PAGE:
Many individuals start their small business as a sole proprietorship or as a simple general partnership with a friend. At some point, the question always arises, “Should I form an LLC or a corporation?” Minnesota has a variety of different types of corporate entities of which both a limited liability company and a corporation are included. Each has its advantages and disadvantages as far as taxes and management, but the general questions that should typically be answered when forming a company are as follows:
1. Liability Protection. Properly established and managed, a corporate entity can shield and protect personal assets from claims against the company. Different activities come with different risks, and some actions may be more prone to liability than others. For example, making greeting cards is probably not going to come with a lot of inherent risk, whereas manufacturing saw blades may.
2. Business Planning and Continuity. Particularly if you have a partner, or if you are doing estate planning, a business entity can help you plan for the next generation and/or sale of the business. The transfer of membership interest in an LLC or shares of stock of a corporation is usually much easier than transferring ownership of all of the various contracts and assets of the company. In addition, an agreement between the owners as to when and how a buy-out might occur is a critical aspect of any partnership or joint venture.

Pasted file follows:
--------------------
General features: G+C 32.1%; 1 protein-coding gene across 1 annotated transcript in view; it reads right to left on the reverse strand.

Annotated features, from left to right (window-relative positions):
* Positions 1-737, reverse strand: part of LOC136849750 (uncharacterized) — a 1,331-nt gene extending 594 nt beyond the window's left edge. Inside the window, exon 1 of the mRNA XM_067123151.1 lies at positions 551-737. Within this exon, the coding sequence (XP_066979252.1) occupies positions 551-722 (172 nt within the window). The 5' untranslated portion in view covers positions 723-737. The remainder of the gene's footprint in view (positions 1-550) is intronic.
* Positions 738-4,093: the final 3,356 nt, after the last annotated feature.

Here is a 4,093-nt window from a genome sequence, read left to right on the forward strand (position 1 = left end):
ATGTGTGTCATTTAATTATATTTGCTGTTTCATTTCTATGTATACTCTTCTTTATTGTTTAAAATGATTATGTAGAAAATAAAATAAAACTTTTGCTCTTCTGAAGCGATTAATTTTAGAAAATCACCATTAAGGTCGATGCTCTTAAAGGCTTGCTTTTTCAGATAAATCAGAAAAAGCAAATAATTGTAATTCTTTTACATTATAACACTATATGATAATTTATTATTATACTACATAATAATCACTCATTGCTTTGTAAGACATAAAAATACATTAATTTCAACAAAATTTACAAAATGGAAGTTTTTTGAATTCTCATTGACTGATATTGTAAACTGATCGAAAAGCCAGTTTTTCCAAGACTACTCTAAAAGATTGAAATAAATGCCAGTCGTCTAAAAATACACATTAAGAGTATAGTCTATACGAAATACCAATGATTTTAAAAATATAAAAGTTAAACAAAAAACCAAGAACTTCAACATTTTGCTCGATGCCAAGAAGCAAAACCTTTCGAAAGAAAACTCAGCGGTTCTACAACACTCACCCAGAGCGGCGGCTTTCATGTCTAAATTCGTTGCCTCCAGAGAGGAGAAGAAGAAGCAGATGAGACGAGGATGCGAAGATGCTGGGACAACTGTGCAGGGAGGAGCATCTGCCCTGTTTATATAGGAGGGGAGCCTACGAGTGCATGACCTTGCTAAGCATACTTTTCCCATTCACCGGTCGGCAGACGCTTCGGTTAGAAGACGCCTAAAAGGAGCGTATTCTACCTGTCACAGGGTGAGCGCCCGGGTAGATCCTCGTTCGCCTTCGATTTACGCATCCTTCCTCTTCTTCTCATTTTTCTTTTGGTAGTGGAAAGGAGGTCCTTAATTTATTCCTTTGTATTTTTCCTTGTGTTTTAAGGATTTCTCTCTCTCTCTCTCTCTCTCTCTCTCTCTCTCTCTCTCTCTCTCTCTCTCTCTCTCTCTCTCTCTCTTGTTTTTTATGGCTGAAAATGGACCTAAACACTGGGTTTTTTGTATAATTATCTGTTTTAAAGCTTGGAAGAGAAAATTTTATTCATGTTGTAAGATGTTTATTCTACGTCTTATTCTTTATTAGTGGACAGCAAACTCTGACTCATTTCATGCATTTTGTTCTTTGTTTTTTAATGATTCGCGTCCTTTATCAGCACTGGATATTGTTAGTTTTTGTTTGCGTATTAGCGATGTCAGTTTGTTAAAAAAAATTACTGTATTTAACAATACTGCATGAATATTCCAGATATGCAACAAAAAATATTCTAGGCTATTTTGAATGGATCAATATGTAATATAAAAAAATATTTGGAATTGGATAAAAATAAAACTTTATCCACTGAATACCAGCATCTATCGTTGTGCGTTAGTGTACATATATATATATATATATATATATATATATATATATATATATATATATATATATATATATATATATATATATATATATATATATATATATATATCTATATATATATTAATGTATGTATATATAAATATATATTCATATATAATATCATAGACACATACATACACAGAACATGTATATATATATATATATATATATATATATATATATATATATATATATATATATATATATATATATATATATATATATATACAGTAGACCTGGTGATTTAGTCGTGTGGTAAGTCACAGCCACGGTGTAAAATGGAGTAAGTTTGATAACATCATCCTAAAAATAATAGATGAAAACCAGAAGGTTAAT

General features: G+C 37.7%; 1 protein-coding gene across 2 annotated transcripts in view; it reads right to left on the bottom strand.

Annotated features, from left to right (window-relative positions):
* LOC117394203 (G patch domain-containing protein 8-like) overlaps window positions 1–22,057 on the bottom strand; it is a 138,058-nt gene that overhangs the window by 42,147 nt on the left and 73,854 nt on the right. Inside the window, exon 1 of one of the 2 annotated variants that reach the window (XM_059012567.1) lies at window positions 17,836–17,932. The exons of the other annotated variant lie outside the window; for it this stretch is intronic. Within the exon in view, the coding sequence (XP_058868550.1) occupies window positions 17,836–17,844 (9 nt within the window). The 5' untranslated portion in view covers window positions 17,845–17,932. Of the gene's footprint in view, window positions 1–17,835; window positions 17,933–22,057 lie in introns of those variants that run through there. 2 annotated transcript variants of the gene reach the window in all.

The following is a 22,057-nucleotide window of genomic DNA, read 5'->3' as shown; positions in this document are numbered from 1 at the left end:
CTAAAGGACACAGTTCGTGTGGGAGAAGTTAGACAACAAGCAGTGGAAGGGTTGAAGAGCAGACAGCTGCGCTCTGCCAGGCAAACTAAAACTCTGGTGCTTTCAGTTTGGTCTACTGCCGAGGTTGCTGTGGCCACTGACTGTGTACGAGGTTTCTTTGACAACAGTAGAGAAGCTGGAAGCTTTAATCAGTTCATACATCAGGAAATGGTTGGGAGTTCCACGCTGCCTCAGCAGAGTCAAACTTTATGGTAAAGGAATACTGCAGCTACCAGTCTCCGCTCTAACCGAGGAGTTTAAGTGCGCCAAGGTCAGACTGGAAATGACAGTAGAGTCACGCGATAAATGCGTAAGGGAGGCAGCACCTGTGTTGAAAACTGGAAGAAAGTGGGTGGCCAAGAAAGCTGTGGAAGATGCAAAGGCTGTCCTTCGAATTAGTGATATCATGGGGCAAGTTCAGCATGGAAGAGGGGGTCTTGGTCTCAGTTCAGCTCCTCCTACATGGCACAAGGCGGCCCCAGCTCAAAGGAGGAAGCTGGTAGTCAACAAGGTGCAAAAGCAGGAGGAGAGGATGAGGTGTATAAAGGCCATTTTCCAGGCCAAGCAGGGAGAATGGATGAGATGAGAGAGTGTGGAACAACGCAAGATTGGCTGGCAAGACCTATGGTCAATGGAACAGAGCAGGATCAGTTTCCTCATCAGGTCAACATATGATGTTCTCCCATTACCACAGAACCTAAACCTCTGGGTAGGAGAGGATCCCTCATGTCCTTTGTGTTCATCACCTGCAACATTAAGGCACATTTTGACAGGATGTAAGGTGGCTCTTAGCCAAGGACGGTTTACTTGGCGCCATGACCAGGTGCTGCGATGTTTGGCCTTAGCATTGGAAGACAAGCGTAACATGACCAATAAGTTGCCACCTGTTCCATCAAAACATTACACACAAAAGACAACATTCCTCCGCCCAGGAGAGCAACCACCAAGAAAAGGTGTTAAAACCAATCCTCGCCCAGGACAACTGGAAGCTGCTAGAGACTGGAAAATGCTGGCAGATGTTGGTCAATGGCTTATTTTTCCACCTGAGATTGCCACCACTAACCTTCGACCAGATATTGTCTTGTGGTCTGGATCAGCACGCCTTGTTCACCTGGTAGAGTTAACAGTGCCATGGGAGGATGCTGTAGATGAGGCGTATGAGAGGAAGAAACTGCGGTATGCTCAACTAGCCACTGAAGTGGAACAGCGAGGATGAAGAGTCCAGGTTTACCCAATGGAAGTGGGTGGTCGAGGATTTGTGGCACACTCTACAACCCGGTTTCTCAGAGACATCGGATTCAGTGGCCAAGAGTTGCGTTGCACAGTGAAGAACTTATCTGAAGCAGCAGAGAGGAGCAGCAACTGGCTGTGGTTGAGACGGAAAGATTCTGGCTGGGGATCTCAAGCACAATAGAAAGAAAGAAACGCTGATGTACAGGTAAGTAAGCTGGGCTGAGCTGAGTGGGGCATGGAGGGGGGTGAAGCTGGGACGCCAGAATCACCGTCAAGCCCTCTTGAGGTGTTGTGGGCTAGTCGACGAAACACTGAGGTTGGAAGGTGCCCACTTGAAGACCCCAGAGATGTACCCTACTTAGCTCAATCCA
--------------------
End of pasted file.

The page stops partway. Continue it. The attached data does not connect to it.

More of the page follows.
3. Tax Benefits. A conversation with your accountant is going to tell you if and when a corporate entity is going to assist you from a tax perspective. Some entities allow you to pass through the income of the company to your tax return, and other entities are taxed separately. In addition, corporate entities are allowed to deduct certain things that might not otherwise be permitted to the individual.
Keep in mind that with the benefits also come some negatives. The corporate formalities of the business entity will need to be followed, and that may entail advice from a competent attorney or other tax professional. The corporate entity will typically need an additional tax return prepared and filed on an annual basis. And, while the corporate structure provides a number of advantages, it also adds a layer of complexity to any of the transactions that you may encounter in your small business.
As with any article we write, this highlights some of the main issues in this topic. If you are seriously considering incorporating your small business, I would encourage you to contact our firm or other competent attorney to guide you through the process.